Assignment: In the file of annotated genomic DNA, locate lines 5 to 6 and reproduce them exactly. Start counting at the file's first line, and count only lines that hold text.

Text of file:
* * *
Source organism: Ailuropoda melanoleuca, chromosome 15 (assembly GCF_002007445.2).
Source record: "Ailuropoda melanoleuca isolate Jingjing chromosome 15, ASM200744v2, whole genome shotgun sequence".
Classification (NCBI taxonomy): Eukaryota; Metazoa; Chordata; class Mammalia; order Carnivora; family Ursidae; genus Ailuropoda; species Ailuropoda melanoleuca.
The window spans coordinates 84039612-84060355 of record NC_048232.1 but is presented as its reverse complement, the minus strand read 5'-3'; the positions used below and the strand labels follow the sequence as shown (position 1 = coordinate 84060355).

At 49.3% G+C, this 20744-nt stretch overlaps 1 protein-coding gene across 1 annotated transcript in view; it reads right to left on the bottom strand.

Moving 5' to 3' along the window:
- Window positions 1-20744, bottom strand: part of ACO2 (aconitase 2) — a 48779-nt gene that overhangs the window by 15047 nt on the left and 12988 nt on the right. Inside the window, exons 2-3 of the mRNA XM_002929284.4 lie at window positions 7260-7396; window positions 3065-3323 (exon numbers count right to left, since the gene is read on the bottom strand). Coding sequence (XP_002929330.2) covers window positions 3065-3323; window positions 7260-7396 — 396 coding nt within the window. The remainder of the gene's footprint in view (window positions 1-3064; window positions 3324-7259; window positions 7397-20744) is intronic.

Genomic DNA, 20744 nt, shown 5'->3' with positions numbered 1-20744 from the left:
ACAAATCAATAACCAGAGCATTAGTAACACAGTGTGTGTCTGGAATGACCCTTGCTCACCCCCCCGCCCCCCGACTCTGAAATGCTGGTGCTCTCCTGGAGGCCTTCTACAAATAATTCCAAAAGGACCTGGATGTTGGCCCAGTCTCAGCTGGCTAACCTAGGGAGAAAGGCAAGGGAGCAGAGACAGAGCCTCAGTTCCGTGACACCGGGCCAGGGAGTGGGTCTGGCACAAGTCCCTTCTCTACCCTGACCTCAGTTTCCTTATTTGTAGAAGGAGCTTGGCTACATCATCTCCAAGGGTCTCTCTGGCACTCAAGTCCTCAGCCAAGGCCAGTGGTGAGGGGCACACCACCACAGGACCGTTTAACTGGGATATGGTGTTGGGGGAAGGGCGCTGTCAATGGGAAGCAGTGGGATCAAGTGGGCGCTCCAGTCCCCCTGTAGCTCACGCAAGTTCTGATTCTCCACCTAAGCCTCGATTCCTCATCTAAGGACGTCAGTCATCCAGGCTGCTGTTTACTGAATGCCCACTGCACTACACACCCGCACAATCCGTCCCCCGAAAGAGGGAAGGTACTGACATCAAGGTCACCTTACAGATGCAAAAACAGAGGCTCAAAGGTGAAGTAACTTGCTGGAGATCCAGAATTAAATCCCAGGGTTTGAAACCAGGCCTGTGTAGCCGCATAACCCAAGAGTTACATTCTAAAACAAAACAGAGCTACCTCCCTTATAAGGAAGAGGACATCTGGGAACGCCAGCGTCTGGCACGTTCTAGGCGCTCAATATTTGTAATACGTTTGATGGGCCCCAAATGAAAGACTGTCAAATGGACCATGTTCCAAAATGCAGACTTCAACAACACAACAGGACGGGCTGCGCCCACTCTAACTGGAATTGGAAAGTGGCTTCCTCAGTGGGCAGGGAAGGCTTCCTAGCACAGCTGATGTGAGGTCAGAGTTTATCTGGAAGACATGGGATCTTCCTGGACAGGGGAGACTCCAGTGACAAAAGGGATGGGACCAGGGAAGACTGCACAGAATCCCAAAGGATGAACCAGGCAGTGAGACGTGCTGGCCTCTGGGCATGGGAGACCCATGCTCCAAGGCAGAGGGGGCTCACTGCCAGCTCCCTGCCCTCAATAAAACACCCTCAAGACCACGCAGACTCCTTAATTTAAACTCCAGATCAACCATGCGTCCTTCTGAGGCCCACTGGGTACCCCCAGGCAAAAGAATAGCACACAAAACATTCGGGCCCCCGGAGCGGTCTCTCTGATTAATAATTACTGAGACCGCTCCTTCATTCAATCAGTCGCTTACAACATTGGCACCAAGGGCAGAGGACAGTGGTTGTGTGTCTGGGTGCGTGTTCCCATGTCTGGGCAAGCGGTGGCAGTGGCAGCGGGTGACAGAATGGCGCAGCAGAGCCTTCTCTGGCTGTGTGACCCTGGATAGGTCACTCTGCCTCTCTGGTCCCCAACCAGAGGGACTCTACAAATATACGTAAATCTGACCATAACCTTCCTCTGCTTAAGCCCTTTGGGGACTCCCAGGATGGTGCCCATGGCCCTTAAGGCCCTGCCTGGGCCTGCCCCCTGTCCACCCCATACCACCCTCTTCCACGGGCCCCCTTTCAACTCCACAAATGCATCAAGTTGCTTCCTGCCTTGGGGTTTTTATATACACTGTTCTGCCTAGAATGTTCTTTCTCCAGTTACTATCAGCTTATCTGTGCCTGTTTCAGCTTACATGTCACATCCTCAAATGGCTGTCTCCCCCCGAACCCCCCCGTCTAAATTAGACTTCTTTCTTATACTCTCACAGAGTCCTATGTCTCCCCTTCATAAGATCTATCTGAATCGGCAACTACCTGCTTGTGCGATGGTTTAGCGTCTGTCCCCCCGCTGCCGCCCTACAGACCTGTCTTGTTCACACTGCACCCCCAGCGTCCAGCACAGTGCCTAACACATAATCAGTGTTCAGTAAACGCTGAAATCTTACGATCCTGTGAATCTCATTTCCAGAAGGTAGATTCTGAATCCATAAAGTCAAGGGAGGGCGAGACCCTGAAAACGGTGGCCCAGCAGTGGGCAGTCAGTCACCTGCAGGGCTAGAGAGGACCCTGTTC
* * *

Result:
At 49.3% G+C, this 20744-nt stretch overlaps 1 protein-coding gene across 1 annotated transcript in view; it reads right to left on the bottom strand.

Moving 5' to 3' along the window: